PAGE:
RESULTS AND DISCUSSION

Technology Scoring Based on the Individual Expert Interviews. Total technology suitability was evaluated in this study by aggregating each technology’s scores across all criteria via weights applied at the secondary and primary levels. The technology scores and criteria weights provided by or derived from the experts during interviews are summarized below. With respect to technology performance at the secondary criteria level, 50% of experts ranked nanoremediation (NR) as posing a greater expected human health risk than synthetic bioremediation (SR), but ranked SR as being more risky for environmental health than NR. In both cases, conventional remediation (CR) is viewed as least risky (Figure 2e,f). In terms 352

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Figure 2. Results of direct analysis of interviewee response data showing the proportion of experts that ranked each technology in either first, second, or third place with respect to each of the six secondary criteria (a−f) related to technologies for environmental remediation. (Note that all values are normalized to follow the convention that a rank of first indicated greatest suitability.)

Figure 3. Analysis of interviewee response data depicting the percent of experts whose aggregated subcriteria weights and scores effectively rank each technology in either first, second, or third place at the primary criteria level.

of potential benefits, the experts ranked SR first for both remediation effectiveness and timeliness (as reported by 74 and 66% of respondents, respectively), followed by NR and CR (Figure 2g,h). The experts anticipated SR to have the highest development cost, followed by NR and then CR, but also to have the lowest eventual deployment cost (as ranked by 74 and 76% of respondents, respectively), followed by NR and CR (Figure 2i,j). Consideration of respondent score distributions suggests that efforts to reduce expected development costs and environmental and human health risks can further differentiate SR from competing technologies (Figure 2e−j). Subsequent analysis of these interview results shows considerable agreement between experts with respect to the relative ranking of criteria and alternatives. The same method of ranking was used to summarize expert responses at the primary criteria level. The greatest proportion of respondents favored SR in terms of expected future benefits

(70%), but CR in terms of reduced risks (58%) and overall costs (56%) (Figure 3). With respect to criteria weighting, the interviewees showed considerable interexpert agreement regarding the relative importance of the primary criteria, identifying risks as most important (as agreed on by 79% of respondents), followed by benefits in second place (61%) and costs last (82%). Among the secondary criteria, the experts generally agreed that safeguarding human health is more important than environmental health, that ultimate technology effectiveness is more important than remediation timeliness, and that technology development and deployment costs share similar importance. Two distinct groups emerge when the secondary criteria weights are viewed through the lens of their respective primary criteria weightshuman and environmental health risks and remediation effectiveness are clearly identified as relatively 353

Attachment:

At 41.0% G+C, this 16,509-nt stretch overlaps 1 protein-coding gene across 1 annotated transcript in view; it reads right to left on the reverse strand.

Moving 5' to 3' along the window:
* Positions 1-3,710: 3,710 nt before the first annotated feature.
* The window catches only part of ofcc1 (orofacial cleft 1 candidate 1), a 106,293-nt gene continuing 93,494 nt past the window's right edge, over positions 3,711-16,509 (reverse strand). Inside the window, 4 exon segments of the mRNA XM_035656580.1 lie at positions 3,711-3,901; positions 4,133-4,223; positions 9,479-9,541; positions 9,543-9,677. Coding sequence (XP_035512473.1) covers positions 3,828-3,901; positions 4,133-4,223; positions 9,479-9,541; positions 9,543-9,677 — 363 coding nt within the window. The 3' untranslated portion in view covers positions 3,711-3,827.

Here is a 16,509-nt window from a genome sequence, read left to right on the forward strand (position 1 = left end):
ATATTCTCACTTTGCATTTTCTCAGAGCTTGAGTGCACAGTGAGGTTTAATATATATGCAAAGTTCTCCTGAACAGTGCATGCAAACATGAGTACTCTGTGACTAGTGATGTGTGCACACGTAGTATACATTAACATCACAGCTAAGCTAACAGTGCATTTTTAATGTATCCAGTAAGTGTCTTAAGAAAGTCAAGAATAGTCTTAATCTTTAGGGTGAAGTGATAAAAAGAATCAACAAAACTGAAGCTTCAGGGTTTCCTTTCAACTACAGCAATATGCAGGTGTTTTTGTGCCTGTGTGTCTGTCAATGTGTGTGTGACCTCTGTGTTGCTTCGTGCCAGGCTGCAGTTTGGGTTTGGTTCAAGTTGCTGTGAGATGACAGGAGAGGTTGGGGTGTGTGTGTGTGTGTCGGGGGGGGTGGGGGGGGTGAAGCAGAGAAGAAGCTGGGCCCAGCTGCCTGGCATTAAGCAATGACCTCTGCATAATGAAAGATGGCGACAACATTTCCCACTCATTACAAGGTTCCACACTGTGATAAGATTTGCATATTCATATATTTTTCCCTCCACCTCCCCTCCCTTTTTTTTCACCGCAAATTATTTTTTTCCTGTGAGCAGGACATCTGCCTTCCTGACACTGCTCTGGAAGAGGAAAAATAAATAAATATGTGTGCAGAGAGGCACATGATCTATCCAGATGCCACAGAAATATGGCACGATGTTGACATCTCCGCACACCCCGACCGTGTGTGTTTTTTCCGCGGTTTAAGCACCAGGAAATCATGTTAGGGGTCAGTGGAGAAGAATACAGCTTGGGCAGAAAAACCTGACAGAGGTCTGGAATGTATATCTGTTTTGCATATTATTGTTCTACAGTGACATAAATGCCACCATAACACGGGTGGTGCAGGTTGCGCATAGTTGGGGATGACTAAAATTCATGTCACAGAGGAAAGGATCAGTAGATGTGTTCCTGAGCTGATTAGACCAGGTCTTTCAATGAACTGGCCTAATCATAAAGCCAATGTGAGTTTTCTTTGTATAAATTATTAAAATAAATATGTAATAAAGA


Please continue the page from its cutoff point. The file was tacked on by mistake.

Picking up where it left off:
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Figure 4. Global weights from the expert interviews at the secondary criteria level. These result from multiplying the local secondary criteria weights by their respective primary criteria weights.

Figure 5. Probability density of primary criteria weights (a) simulated from the distributions that were fit to interviewee responses and (b) directly from interviewee responses.

preference in this context for first considering technology risks, then benefits, and last costs. The Monte Carlo simulations then combine the sampled weights with unweighted technology scores in order to yield probability densities of weighted technology scores. The simulation results identify weighted score distributions that are broader (more uncertain) for human health than for environmental health risks, and show CR risks as lowest, SR and NR environmental health risks as nearly equivalent, and NR human health risks as higher than SR human health risks (Figure 6a,b). The simulations show expected preference for SR over the other technologies in terms of both remediation effectiveness and time frame, with overlapping distributions of NR and CR effectiveness scores (Figure 6c,d). As expected, the simulations favor CR in terms of expected development costs, but show similar distributions of SR and NR expected development cost. They favor SR over CR and then NR in terms of expected deployment cost (Figure 6e,f).